8 tips for keeping children safe on vacation

What better way to spend time with the people you love most than going on a family vacation? It gives you a chance to relax, enjoy quality time together and create some fabulous memories. If you have children, it can make time away even more special but, it doesn’t come without its dangers. Vacations Made Easy would give you great packages that would incorporate the details in this article.

From minor injuries to more serious accidents, there are many hazards you need to be mindful of to ensure your kids are protected. 

Here are 8 tips for keeping children safe on vacation.

Pool safety

A swimming pool may be a fun place to play, but it is also one of the biggest hazards when on a family vacation. If your children can not yet swim, make sure they wear appropriate floatation devices such as a swimming ring or armbands. 

If you have older kids, check the pool depths, both top, and bottom, and warn them about diving or jumping into water that may be too shallow. It takes seconds for a child to be hurt or drowned, so you must keep an eye on them.

Car seats

If you have young kids and intend to hire a car when you reach your destination, make sure they are fitted with an appropriate car seat for their height and weight. Many car rental companies will supply these free of charge, but it’s a good idea to contact them in advance and find out the exact specifications. 

When traveling abroad, car seat regulations may not be as stringent so, if you are in any doubt at all, take your car seat with you. Most airlines will allow you to take one with you for no additional cost. This will give you peace of mind that your child will be safe – just like they are at home.

Exercise caution around dogs

Exercising caution around dogs is particularly important when they have no owner as they could be stray or harboring a disease. They may look cute or friendly, but you never know how a dog will react to a child getting too close or attempting to pet it. 

According to dog bite attorney Lamber Goodnow, a child getting bitten by a dog is often about more than just the bite. As well as long-term scarring and healing, they may also have to contend with emotional damage and require psychological therapy to help them deal with the aftermath. That is not, of course, to say that all dogs are a threat, but it’s always better to be safe than sorry.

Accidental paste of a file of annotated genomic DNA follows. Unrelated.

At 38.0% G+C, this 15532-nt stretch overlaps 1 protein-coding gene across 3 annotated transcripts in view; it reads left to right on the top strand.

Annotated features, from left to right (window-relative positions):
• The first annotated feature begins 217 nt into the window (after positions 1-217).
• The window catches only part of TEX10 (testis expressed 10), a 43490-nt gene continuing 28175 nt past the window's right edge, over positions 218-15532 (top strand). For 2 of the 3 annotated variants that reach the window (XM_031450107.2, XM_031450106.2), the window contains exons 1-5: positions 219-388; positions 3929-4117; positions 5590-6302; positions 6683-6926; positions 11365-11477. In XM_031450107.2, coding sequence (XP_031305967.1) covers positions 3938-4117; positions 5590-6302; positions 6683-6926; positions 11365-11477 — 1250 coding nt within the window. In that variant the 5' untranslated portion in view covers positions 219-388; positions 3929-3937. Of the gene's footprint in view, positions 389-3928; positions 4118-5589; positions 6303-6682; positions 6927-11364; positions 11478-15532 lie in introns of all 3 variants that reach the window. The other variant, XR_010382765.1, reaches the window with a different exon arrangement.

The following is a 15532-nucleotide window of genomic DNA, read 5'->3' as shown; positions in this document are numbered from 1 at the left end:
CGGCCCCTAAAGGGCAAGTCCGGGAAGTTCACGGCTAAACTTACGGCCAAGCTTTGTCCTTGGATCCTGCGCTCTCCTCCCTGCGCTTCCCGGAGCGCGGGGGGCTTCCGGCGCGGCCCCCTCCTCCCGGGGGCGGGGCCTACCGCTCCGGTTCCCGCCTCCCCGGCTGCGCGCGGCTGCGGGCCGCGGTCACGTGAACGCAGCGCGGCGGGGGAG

Be careful in the sun

If you are off for a relaxing break in the sun, don’t forget to apply sunscreen regularly. Children’s skin is far more sensitive and prone to burning than adults, so to avoid any short or long-term damage, apply lotion every hour or two. As well as checking the SPF, find out its UV protection too – the higher, the better. It will help to protect them from the sun’s harmful rays and reduce the risk of burning. 

 It is always a good idea to stay out of the sun between midday and 2 pm when the sun is at its strongest, so it’s a perfect opportunity to have a break, grab some lunch or sit indoors for a while. Sun hats are also a good idea, and if you want to protect their whole bodies, why not buy a full-body swimsuit with UV protection built-in? 

Get to know the area

Knowing your surroundings is always a good idea, so, before you depart, do a bit of research. There may be certain areas that it is best to avoid or places that are not ideally suited for children, so take to the internet or buy a guidebook in advance and find out what you can. Kids can sense when their parents feel uneasy or worried, so the safer you feel travelling around, the more content your children will be too. 

If you intend to drive during your stay, make sure you take a sat nav or have maps on your smartphone. Asking for directions in a location you are not familiar with is probably not ideal.

Take a picture every morning

No one wants to consider the possibility of their child wandering off or going missing, but it can happen. If it does, then the more accurate a description you have of them, the better. Every morning just before you are about to head out, take a picture of them. 

If anything should happen, you will remember what they were wearing and use the photograph to show the police or anyone helping to find them. 

Accommodation with balcony

If you are residing in accommodation on an elevated floor with a balcony, explain the associated dangers to your kids. If they are too little to understand instructions, watch them at all times. Many toddlers who are just finding their feet love to climb, which could prove very dangerous, so it’s best to never let them out of your sight. 

Most hotels and other accommodations will have to comply with strict guidelines in terms of balcony safety, but it’s best to check that any railings are secure and that the area is as safe as it can be.

Does your child have food allergies?

If your child has allergies, it can be a bit of a worry when dining out – particularly if you are travelling to a country that speaks a different language. Before you reach your destination, write down a translation of any foods your children are allergic to so that you can accurately communicate them to the hotel or any restaurants you may visit. 

It’s also advisable to take antihistamines with you if any of the food doesn’t agree with them. The last thing you need when trying to enjoy your vacation is your child having an allergic reaction, however, if you are prepared, things should go without a hitch.